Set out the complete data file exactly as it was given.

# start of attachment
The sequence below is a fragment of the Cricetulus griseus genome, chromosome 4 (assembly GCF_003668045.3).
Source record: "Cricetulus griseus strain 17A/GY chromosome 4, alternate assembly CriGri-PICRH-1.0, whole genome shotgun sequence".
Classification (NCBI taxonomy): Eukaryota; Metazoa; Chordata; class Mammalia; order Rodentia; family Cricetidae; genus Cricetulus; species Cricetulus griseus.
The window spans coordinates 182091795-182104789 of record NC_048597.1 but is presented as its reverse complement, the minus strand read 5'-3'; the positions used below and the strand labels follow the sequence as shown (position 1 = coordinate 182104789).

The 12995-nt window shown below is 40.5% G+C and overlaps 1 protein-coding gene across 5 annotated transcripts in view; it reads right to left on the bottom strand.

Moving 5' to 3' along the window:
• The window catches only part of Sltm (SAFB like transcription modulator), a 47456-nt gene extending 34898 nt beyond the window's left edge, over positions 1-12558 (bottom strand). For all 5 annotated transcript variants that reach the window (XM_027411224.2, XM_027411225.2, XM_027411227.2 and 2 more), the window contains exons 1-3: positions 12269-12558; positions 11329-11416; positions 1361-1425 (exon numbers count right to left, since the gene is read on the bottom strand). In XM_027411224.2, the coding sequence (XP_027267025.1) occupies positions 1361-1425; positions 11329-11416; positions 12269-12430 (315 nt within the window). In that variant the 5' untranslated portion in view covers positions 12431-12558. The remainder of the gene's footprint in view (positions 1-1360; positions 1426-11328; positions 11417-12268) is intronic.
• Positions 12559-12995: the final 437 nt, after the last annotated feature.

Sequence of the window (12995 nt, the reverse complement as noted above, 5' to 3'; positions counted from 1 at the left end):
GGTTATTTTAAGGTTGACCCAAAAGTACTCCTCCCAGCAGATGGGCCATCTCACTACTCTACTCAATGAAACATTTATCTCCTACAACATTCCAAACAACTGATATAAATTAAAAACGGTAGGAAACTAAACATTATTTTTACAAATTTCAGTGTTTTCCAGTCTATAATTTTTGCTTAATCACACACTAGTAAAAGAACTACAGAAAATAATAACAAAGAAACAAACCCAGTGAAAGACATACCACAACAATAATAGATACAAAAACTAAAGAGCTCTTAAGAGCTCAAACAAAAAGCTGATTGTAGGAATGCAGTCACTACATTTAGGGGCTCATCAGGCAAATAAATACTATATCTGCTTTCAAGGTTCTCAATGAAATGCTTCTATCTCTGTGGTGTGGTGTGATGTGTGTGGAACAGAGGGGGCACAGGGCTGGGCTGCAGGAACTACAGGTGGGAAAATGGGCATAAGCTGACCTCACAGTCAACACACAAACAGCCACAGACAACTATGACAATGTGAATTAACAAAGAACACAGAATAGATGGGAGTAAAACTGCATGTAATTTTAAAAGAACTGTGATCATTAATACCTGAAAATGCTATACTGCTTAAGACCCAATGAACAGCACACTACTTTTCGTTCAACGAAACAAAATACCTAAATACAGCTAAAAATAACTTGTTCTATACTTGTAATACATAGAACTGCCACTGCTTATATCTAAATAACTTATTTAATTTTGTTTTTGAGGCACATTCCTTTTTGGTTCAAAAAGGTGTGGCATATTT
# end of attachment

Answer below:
The sequence below is a fragment of the Cricetulus griseus genome, chromosome 4 (assembly GCF_003668045.3).
Source record: "Cricetulus griseus strain 17A/GY chromosome 4, alternate assembly CriGri-PICRH-1.0, whole genome shotgun sequence".
Classification (NCBI taxonomy): Eukaryota; Metazoa; Chordata; class Mammalia; order Rodentia; family Cricetidae; genus Cricetulus; species Cricetulus griseus.
The window spans coordinates 182091795-182104789 of record NC_048597.1 but is presented as its reverse complement, the minus strand read 5'-3'; the positions used below and the strand labels follow the sequence as shown (position 1 = coordinate 182104789).

The 12995-nt window shown below is 40.5% G+C and overlaps 1 protein-coding gene across 5 annotated transcripts in view; it reads right to left on the bottom strand.

Moving 5' to 3' along the window:
• The window catches only part of Sltm (SAFB like transcription modulator), a 47456-nt gene extending 34898 nt beyond the window's left edge, over positions 1-12558 (bottom strand). For all 5 annotated transcript variants that reach the window (XM_027411224.2, XM_027411225.2, XM_027411227.2 and 2 more), the window contains exons 1-3: positions 12269-12558; positions 11329-11416; positions 1361-1425 (exon numbers count right to left, since the gene is read on the bottom strand). In XM_027411224.2, the coding sequence (XP_027267025.1) occupies positions 1361-1425; positions 11329-11416; positions 12269-12430 (315 nt within the window). In that variant the 5' untranslated portion in view covers positions 12431-12558. The remainder of the gene's footprint in view (positions 1-1360; positions 1426-11328; positions 11417-12268) is intronic.
• Positions 12559-12995: the final 437 nt, after the last annotated feature.

Sequence of the window (12995 nt, the reverse complement as noted above, 5' to 3'; positions counted from 1 at the left end):
GGTTATTTTAAGGTTGACCCAAAAGTACTCCTCCCAGCAGATGGGCCATCTCACTACTCTACTCAATGAAACATTTATCTCCTACAACATTCCAAACAACTGATATAAATTAAAAACGGTAGGAAACTAAACATTATTTTTACAAATTTCAGTGTTTTCCAGTCTATAATTTTTGCTTAATCACACACTAGTAAAAGAACTACAGAAAATAATAACAAAGAAACAAACCCAGTGAAAGACATACCACAACAATAATAGATACAAAAACTAAAGAGCTCTTAAGAGCTCAAACAAAAAGCTGATTGTAGGAATGCAGTCACTACATTTAGGGGCTCATCAGGCAAATAAATACTATATCTGCTTTCAAGGTTCTCAATGAAATGCTTCTATCTCTGTGGTGTGGTGTGATGTGTGTGGAACAGAGGGGGCACAGGGCTGGGCTGCAGGAACTACAGGTGGGAAAATGGGCATAAGCTGACCTCACAGTCAACACACAAACAGCCACAGACAACTATGACAATGTGAATTAACAAAGAACACAGAATAGATGGGAGTAAAACTGCATGTAATTTTAAAAGAACTGTGATCATTAATACCTGAAAATGCTATACTGCTTAAGACCCAATGAACAGCACACTACTTTTCGTTCAACGAAACAAAATACCTAAATACAGCTAAAAATAACTTGTTCTATACTTGTAATACATAGAACTGCCACTGCTTATATCTAAATAACTTATTTAATTTTGTTTTTGAGGCACATTCCTTTTTGGTTCAAAAAGGTGTGGCATATTT